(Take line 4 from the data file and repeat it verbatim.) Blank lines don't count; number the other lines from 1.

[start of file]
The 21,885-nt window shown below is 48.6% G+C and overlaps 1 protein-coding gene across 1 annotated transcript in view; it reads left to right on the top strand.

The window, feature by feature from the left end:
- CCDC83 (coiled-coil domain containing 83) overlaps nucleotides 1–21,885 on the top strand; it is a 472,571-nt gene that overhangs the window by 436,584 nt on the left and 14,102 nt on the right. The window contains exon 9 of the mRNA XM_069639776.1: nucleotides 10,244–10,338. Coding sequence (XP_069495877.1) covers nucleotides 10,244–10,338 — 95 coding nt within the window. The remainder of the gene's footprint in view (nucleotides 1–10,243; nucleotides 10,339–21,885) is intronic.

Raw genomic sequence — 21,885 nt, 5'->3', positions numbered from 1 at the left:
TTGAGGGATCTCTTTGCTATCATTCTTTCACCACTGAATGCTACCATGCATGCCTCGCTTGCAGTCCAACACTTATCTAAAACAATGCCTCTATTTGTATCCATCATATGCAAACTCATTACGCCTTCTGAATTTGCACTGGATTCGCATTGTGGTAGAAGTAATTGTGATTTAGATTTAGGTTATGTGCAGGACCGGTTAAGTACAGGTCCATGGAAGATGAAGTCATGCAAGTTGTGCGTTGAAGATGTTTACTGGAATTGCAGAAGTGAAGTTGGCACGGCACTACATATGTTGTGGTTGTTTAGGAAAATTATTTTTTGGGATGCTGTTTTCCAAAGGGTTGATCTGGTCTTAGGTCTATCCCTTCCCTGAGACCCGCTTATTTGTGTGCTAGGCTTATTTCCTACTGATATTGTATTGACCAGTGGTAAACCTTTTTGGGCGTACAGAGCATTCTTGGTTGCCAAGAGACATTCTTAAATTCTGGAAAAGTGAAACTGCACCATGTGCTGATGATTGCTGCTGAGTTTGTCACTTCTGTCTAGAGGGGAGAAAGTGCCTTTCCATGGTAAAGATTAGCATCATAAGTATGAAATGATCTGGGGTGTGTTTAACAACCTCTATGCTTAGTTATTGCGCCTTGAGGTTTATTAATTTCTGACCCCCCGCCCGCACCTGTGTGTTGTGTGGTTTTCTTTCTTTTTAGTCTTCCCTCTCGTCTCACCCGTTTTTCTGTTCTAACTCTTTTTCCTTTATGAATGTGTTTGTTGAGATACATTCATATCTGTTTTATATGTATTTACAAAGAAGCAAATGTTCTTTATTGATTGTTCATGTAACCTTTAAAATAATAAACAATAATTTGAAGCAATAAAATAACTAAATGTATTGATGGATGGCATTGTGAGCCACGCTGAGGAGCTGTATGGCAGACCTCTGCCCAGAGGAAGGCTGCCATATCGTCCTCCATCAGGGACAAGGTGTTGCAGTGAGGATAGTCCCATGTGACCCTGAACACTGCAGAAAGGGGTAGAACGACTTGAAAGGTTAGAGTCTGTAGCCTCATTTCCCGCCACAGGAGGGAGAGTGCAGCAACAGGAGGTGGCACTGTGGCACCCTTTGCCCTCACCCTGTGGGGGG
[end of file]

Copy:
Raw genomic sequence — 21,885 nt, 5'->3', positions numbered from 1 at the left: